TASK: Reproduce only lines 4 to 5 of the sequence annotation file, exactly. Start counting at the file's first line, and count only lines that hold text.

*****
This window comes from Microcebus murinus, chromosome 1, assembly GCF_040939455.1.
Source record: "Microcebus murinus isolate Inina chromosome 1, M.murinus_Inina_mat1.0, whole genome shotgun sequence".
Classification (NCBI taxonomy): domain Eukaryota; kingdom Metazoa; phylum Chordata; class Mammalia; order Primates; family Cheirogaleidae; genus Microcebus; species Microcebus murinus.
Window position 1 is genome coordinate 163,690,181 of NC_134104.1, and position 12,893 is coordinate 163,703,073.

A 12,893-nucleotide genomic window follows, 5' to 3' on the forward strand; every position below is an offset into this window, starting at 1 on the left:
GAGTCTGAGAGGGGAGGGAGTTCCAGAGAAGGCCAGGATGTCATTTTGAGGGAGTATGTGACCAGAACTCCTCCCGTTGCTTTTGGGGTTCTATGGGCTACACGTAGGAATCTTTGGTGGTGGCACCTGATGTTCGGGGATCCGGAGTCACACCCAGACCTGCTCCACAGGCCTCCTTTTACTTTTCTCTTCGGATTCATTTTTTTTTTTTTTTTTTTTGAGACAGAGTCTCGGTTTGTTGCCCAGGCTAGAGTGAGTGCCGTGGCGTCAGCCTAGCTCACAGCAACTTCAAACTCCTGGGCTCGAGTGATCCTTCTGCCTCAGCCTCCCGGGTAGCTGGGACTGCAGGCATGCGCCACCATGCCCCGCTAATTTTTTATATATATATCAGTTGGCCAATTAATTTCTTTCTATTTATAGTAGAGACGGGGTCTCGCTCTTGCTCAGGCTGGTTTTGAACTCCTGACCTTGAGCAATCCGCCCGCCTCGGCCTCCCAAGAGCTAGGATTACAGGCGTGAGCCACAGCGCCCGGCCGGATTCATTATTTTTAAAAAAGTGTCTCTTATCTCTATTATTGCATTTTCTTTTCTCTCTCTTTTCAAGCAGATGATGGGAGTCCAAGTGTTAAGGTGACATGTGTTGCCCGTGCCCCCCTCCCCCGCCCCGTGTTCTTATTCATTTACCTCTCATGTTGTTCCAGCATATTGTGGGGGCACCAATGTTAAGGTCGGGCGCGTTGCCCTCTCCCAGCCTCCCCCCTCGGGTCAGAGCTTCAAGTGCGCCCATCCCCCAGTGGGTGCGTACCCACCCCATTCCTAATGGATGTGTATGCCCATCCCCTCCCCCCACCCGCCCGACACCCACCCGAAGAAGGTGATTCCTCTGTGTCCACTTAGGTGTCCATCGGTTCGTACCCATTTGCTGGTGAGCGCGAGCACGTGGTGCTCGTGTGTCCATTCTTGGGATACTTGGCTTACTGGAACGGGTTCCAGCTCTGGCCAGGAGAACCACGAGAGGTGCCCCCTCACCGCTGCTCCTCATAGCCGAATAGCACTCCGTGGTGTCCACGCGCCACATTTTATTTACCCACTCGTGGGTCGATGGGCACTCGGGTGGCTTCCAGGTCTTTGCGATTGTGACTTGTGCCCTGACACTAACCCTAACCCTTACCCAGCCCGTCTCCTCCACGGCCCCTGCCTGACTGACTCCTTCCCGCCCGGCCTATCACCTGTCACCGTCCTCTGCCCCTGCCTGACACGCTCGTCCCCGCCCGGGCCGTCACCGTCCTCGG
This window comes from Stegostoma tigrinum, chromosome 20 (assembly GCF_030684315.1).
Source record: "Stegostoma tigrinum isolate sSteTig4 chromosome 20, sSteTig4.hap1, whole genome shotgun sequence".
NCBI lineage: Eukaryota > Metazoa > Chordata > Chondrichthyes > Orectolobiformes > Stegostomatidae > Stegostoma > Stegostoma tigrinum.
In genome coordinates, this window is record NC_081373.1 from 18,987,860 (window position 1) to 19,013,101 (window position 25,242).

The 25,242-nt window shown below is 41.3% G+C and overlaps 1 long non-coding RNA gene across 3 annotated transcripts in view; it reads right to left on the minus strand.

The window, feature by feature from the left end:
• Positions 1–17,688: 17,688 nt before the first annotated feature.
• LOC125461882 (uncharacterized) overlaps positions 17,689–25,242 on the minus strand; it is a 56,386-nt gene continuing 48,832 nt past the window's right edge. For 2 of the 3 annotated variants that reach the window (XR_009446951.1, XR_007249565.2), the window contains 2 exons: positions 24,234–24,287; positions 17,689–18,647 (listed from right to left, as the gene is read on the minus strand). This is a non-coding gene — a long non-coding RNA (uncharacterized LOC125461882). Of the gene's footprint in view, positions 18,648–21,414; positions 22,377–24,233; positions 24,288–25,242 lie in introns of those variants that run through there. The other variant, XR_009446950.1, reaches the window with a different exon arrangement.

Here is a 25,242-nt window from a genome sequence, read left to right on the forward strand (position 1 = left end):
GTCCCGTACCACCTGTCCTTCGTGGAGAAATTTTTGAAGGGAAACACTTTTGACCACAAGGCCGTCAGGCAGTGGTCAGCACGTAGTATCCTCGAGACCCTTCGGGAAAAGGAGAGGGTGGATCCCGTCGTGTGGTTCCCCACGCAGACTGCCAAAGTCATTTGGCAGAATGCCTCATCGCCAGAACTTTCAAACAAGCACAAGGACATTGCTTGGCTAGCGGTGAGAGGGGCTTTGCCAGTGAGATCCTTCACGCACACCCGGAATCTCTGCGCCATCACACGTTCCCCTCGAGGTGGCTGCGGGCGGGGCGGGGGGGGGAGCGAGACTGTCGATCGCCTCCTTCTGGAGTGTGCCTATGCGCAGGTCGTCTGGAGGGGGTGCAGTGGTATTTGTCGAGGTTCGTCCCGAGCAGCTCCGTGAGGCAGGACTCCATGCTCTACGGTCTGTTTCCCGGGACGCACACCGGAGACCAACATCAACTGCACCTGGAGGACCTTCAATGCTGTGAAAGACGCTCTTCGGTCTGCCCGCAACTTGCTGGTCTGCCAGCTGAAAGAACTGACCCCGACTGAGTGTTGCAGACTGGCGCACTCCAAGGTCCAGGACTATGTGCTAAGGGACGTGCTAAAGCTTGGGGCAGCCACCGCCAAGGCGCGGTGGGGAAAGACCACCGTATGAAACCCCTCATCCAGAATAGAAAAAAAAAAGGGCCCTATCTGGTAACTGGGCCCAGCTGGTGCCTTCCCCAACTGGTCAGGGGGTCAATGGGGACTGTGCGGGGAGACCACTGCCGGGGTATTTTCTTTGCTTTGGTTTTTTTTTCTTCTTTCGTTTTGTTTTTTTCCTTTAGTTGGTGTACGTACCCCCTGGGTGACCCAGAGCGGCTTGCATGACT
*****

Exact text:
Window position 1 is genome coordinate 163,690,181 of NC_134104.1, and position 12,893 is coordinate 163,703,073.

A 12,893-nucleotide genomic window follows, 5' to 3' on the forward strand; every position below is an offset into this window, starting at 1 on the left: